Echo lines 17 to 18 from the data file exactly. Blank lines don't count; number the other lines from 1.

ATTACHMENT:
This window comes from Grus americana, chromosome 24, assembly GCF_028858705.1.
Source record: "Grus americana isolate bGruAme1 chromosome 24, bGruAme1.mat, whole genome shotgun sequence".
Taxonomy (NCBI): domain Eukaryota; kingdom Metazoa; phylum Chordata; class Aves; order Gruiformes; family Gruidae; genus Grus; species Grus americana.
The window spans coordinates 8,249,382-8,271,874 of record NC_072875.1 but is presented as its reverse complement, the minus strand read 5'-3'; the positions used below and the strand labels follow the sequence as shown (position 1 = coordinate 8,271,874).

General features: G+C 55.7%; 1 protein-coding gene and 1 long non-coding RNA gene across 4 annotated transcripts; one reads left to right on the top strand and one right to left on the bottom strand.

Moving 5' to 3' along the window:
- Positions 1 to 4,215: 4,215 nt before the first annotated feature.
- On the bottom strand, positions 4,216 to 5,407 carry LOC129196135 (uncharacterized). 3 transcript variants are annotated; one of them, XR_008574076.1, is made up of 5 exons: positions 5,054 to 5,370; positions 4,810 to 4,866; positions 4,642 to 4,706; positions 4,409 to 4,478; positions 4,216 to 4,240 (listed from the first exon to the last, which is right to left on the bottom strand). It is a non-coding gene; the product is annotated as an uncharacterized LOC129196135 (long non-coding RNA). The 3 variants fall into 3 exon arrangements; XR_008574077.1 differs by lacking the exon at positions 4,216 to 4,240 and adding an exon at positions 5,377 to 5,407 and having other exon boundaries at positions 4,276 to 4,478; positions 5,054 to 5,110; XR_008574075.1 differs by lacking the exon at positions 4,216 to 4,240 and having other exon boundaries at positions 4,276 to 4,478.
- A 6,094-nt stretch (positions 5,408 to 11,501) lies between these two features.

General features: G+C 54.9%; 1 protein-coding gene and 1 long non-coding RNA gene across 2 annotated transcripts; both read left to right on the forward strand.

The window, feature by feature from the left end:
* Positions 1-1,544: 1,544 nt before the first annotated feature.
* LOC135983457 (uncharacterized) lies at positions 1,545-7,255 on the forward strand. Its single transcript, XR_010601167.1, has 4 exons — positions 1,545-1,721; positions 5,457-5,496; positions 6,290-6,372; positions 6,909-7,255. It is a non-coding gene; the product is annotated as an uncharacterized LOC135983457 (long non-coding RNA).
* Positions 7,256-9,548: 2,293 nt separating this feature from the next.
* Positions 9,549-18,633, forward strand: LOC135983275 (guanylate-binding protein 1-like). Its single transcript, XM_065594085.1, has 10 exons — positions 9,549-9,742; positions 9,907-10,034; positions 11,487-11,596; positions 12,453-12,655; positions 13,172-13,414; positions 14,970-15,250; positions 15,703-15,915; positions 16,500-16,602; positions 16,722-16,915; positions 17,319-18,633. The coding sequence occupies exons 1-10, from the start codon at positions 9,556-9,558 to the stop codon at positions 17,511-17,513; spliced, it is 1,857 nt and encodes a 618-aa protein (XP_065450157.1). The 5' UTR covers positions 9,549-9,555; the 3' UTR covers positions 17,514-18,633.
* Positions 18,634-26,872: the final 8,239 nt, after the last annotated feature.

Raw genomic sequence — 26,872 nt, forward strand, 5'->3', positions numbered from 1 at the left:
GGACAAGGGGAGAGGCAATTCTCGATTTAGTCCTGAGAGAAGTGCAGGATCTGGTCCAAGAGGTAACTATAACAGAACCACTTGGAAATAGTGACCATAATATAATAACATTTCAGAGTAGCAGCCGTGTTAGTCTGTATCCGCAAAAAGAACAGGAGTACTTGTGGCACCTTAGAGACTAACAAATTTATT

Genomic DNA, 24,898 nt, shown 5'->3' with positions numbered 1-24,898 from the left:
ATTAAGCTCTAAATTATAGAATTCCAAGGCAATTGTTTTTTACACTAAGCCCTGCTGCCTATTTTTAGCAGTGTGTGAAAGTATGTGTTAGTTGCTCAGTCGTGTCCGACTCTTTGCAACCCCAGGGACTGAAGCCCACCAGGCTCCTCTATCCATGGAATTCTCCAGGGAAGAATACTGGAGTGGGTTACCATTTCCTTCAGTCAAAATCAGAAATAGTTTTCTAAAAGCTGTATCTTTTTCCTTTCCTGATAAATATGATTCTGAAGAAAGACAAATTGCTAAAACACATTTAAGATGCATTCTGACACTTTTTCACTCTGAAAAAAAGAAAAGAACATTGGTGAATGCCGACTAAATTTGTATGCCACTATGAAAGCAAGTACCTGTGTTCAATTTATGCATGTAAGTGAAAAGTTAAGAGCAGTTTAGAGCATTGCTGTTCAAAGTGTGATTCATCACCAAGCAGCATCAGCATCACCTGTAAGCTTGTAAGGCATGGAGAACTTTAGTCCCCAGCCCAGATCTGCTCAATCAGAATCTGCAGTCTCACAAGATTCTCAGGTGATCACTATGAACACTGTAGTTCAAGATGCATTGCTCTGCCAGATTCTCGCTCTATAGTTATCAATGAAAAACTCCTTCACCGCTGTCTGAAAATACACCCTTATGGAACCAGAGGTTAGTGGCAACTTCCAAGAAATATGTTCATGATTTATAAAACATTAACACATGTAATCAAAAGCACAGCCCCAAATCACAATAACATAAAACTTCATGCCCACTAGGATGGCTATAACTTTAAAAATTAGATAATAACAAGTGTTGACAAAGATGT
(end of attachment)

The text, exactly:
Raw genomic sequence — 26,872 nt, forward strand, 5'->3', positions numbered from 1 at the left:
GGACAAGGGGAGAGGCAATTCTCGATTTAGTCCTGAGAGAAGTGCAGGATCTGGTCCAAGAGGTAACTATAACAGAACCACTTGGAAATAGTGACCATAATATAATAACATTTCAGAGTAGCAGCCGTGTTAGTCTGTATCCGCAAAAAGAACAGGAGTACTTGTGGCACCTTAGAGACTAACAAATTTATT